Hope you enjoy reading about what's happening at Garden Fairy's Cafe: foraging, organic gardening, making herbal infusions and tinctures, wholesome cooking, and more.

Wednesday, April 25, 2012

Redbud pickles, young bamboo shoots with seaweeds, and omelette with swiss chard and sweet mini peppers

Here are some nature-inspired, spontaneous, and delicious green witch projects that took place in Danville, KY, this early spring. They were made possible by Virginia, her family and friends. Thank you all.
Redbud pickles (Photo by bodhilens)
Virginia let me pick blossoms on her old and gorgeous redbud trees in her yard. I just rinsed the blossoms with water, air-dry them, and pickled them in apple cider vinegar and a table spoonful of raw honey for a couple of hours. We poured a few spoonfuls from the jar over mixed commercial and wild greens (lettuce, carrots, tomatoes, and chickweed) and sprinkled a little salt and pepper. The salad was so tasty and refreshing that I ate two bowlfuls. 
Young bamboo shoots with "wakame" seaweeds (Photo by bodhilens)
Virginia's friend Fox let us dig a bagful of young bamboo shoots on her farm. Bodhilens planted a few shoots in our yard, and I cooked this traditional Japanese dish with the rest. It was such a rare treat that I had not eaten for ages. My mother was proud of me for making it from scratch. It is a lot of work peeling and boiling the finger-size cores of the bamboo shoots, but it is worth the effort for this seasonal delicacy.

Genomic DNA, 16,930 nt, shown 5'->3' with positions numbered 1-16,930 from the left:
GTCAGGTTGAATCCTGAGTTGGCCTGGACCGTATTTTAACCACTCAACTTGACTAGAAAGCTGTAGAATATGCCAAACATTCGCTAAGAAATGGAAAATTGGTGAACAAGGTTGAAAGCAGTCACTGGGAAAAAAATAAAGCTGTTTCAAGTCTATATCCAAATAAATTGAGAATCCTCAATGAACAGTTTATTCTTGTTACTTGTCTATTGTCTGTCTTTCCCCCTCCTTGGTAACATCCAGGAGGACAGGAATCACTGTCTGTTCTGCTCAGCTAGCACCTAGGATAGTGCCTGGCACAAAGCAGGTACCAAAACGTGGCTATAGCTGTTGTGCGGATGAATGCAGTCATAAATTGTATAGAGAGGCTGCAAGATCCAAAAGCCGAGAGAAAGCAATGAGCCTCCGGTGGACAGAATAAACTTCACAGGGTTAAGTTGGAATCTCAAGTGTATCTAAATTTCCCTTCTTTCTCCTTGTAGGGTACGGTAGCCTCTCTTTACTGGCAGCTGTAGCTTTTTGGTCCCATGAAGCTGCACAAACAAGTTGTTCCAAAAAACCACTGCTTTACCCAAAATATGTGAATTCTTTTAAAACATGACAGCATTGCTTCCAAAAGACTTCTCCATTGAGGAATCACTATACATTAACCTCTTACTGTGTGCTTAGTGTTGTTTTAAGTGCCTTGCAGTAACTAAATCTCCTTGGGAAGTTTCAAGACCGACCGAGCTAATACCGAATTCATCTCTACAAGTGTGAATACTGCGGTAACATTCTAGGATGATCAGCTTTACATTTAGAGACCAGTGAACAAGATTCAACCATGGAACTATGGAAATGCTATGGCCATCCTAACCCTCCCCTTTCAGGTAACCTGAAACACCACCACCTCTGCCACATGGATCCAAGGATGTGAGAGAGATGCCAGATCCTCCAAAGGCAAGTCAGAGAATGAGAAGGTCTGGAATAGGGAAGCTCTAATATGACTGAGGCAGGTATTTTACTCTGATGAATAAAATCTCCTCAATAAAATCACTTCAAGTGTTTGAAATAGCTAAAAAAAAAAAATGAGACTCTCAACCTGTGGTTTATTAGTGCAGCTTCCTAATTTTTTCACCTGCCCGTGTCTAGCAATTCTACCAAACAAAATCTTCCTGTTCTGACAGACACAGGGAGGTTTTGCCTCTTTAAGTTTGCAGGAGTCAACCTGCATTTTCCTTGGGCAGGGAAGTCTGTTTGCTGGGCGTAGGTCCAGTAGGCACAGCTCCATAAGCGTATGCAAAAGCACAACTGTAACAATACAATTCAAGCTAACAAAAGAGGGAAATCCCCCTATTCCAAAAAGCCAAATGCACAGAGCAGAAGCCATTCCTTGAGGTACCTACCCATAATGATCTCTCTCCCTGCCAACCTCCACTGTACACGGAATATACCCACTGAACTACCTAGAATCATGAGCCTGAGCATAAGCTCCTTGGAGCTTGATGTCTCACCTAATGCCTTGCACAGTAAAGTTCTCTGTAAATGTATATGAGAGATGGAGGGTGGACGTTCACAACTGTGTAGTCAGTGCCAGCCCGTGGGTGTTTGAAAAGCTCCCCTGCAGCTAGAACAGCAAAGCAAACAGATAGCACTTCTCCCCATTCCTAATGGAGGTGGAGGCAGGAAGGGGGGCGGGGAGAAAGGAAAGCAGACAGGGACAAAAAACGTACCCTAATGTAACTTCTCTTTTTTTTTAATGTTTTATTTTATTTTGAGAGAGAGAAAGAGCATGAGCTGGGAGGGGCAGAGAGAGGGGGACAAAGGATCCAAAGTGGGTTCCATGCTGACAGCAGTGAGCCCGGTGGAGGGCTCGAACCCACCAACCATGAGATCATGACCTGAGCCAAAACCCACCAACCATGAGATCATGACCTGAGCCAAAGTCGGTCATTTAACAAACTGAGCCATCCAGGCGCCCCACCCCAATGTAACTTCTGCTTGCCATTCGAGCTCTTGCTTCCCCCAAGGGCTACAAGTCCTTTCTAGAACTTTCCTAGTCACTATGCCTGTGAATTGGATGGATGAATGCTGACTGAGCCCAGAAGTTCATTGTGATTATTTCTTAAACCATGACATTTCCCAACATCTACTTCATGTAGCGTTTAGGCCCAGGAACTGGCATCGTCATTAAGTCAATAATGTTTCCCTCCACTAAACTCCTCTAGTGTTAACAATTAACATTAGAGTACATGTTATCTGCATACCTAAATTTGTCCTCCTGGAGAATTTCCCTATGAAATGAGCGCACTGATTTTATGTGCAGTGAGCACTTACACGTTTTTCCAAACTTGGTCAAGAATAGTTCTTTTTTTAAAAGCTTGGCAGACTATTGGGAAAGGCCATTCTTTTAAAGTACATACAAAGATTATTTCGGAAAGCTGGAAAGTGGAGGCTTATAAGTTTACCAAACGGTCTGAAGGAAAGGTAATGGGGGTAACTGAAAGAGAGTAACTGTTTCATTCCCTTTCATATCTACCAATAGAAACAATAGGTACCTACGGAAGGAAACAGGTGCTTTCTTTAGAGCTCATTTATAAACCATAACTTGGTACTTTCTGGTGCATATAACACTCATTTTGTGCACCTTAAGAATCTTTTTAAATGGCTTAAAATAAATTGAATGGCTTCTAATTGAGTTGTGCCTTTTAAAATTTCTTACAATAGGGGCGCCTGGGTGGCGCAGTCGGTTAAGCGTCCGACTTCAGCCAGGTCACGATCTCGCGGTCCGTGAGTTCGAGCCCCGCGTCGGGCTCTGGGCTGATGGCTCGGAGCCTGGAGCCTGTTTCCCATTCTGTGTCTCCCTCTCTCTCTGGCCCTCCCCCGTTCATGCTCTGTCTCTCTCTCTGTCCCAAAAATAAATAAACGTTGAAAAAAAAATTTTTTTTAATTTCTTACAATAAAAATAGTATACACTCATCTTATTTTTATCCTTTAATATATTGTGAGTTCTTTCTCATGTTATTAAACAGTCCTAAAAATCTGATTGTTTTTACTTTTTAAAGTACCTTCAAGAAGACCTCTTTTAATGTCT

Ginger-flavored omelette with swiss chard and sweet mini peppers (Photo by bodhilens)
Virginia's daughter Margaret shared with us very fresh farm eggs laid by her "girls" in her yard. I stir-fried swiss chard from Fox's garden and sweet mini peppers from Kroger with grated ginger in extra virgin canola oil, beat the eggs and poured in the pan, and seasoned the omelette with salt and pepper.

Oh, I forgot to mention that the chickweed in the salad also came from Margaret's yard. I gave the girls a bunch of chickweed in return for their eggs, and they went crazy over it and seemed to really love it. The common name of the plant totally made sense to me. Chickweed is ranked #3 on Top 10 Edible Plants in Your Yard and is actually very nutritious and healing to both humans and animals. Next time you think about weeding chickweed, think about tossing it in salad, soup, and feed.